JTF (just the facts): Published in 2020 by J&L Books (here). Softcover (5×7 inches), 104 pages, with 64 color and black and white photographs. In an edition of 1000 copies. Edit and design by Jason Fulford. (Cover and spread shots below.)
Comments/Context: My Father’s Legs is a small photobook by the Croatian photographer and architect Sara Perovic, who now lives and works in Berlin. As the title and the cover decorated with an image of a man’s legs suggest, the project focuses on men’s legs, reflecting on the relationship between the artist and the men in her life, in a light and playful way. When Perovic met her future husband, she immediately thought about what her mother once noted “I fell in love with your father because of his beautiful legs.” She describes the work as a “mix of concept and emotion, stretching the boundaries between conceptual art and art-as-therapy.”
The idea of the project was born during a book making workshop, which made Perovic think about her relationship with her father. She had a happy childhood, a solid family, and she says that her father was the man she idolized most of her life. Perovic didn’t find any problematic aspects in her relationship with her father, and she thought she could still reflect on his role in her life. Perhaps the memory that affected her most as a child was his passion for tennis, which kept his attention away from her. He was obsessed with tennis, and so would work all day and later spend long hours as a tennis coach. Both her father and her grandfather were tennis coaches, and the sport was always a part of their family life. Perovic and her sister often had to join their father at the tennis courts, as that was the only way to spend more time with him. The artist admits that as a child she hated tennis.
Years later, Perovic began gathering materials on tennis that she found at home. She came across a tennis manual written by her grandfather in 1984 (also the year she was born); her father appears there as one of the models, illustrating the positions of a tennis player. She decided to photograph her husband, directing him to take positions that would be similar to those of her father. The book creates visual parallels, between the father and the artist’s partner, offering a fond and cheerful study of men’s legs.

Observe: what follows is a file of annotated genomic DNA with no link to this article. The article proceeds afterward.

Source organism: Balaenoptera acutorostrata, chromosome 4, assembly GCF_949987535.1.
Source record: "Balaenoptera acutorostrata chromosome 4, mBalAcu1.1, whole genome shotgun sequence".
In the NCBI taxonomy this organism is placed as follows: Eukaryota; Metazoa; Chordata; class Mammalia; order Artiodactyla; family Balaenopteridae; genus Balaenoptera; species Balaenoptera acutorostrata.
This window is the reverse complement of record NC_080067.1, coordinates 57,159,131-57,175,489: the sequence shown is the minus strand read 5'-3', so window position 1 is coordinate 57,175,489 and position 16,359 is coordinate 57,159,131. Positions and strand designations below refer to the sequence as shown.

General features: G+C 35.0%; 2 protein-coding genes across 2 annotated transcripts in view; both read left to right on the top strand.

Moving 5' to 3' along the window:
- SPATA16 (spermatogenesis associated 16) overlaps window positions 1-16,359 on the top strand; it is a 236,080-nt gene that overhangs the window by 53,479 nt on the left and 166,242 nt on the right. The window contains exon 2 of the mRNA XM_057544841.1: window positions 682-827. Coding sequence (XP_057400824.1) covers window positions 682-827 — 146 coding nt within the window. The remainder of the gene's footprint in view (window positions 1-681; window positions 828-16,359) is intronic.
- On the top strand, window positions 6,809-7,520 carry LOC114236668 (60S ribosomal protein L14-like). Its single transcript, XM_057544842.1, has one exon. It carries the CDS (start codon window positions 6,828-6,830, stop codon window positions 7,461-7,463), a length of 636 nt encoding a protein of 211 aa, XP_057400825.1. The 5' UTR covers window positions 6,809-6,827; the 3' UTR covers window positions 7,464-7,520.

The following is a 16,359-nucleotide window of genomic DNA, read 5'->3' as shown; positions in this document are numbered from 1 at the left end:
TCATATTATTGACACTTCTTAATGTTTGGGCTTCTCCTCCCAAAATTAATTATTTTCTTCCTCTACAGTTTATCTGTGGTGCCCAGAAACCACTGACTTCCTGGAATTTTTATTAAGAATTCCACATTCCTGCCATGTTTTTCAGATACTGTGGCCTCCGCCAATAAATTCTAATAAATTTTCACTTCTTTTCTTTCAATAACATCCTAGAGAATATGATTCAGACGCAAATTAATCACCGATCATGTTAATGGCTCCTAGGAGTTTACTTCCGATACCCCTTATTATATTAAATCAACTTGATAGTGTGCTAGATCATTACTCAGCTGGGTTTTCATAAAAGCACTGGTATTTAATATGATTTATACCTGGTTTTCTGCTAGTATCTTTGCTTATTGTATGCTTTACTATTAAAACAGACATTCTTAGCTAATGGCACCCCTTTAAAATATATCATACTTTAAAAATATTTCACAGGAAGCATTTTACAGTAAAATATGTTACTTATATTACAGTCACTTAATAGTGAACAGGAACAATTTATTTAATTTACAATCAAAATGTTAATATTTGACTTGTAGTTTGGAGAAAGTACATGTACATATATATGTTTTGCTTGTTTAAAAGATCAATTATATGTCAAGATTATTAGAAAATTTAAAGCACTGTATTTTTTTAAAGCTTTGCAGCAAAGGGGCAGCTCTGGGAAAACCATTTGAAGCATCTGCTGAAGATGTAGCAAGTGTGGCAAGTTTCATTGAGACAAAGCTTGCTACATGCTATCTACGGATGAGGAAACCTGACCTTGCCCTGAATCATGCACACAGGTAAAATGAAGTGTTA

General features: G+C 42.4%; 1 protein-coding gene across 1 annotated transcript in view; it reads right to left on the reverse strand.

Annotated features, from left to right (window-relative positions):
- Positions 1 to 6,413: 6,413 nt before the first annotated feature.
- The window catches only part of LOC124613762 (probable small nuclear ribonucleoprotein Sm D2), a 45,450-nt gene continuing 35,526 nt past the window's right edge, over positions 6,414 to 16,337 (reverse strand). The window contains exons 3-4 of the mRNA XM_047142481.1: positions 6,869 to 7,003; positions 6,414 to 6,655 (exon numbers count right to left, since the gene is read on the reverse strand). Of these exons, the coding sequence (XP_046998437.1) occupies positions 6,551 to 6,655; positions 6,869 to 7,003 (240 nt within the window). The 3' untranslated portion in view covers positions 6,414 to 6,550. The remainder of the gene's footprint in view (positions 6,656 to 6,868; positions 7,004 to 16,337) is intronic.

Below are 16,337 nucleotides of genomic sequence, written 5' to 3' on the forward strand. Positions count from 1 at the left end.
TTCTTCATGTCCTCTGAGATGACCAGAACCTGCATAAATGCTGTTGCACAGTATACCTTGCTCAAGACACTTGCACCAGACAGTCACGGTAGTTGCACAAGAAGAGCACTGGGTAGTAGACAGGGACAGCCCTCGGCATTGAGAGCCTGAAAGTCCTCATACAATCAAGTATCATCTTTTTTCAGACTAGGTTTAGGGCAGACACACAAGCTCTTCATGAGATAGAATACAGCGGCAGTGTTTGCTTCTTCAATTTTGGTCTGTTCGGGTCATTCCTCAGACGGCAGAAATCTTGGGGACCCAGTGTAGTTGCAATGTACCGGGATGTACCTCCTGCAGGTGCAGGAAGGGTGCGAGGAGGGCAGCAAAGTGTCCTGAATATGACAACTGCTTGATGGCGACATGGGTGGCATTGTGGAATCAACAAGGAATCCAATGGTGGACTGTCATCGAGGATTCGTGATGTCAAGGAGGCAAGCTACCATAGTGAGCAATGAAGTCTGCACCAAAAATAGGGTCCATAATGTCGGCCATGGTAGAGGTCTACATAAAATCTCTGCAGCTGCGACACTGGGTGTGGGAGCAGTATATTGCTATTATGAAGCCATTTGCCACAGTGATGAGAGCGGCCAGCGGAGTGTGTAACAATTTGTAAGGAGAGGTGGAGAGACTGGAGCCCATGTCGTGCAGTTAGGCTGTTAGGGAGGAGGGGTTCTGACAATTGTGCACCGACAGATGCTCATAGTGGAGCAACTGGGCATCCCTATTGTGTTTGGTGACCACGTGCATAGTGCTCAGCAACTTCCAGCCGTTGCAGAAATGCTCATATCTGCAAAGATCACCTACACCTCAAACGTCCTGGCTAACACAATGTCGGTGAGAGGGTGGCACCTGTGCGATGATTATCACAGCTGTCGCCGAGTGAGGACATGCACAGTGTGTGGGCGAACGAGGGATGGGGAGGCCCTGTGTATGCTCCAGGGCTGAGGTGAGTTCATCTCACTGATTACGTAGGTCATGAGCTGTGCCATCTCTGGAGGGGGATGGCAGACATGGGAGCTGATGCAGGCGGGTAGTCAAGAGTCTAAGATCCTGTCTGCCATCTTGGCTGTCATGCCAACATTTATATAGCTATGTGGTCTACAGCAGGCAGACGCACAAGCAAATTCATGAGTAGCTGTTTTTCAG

As a photobook, My Father’s Legs is easy to carry around and flip through. It opens with a quote from Perovic’s mother, which is printed on pink paper in both Croatian and English and in the same font as in the manual penned by her grandfather. The first few spreads are cut out images of the artist’s father, also placed on pink paper, capturing him full size with a racket. Another set of these images appears at the very end of the book. These first archival photographs of the father are followed by the images of Perovic’s partner’s legs. The visual flow divides between archival and contemporary images, intertwining the past and the present, and two men, the father and the husband. Another pink section in the middle of the book contains more photographs of the artist’s father, this time cropped to show only legs, documenting him on the court, often posing with other people.
As Perovic photographed her husband, she directed him to take positions that would be somewhat similar to those of her father. All of the images are framed to focus exclusively on his legs. Her husband almost always wears white socks and various shorts as he slightly bends his knees and positions his legs in a serve stance. We see him inside the apartment, in rather banal and even messy surroundings, with a backdrop of floral and blue curtains, a yellow wall, and green fabric. A spread of him on a boat with sunlight and blue water, softened by blur, feels like a welcome change. As we follow the parade of men’s legs, there is a feeling of obsession, and a healthy sense of humor in the continuous repetition of images.
In Perovic’s photographs of her husband, we never see his full body or face – his legs remain the main focus. As such, the series shifts the gendered power dynamic; this time a woman objectifies a male body through her playful but pointed directions. Perhaps it is also a reflection on her relationship with the father, as she overturns the earlier dynamic.
The photograph on the back cover shows legs against the floral background, while the book ends with a heartfelt confession, “And now my daughter’s father has beautiful legs.” My Father’s Legs is an exciting and playful photobook that doesn’t take itself too seriously. It is a lighthearted, clever, and humorous study of men’s legs, that also reflects on the relationship between the artist and the two most important men in her life. It’s a terrific example of taking a simple, single subject idea and making the most of it.
Collector’s POV: Sara Perovic does not appear to have consistent gallery representation at this time. Collectors interested in following up should likely connect directly with the artist via her website (linked in the sidebar).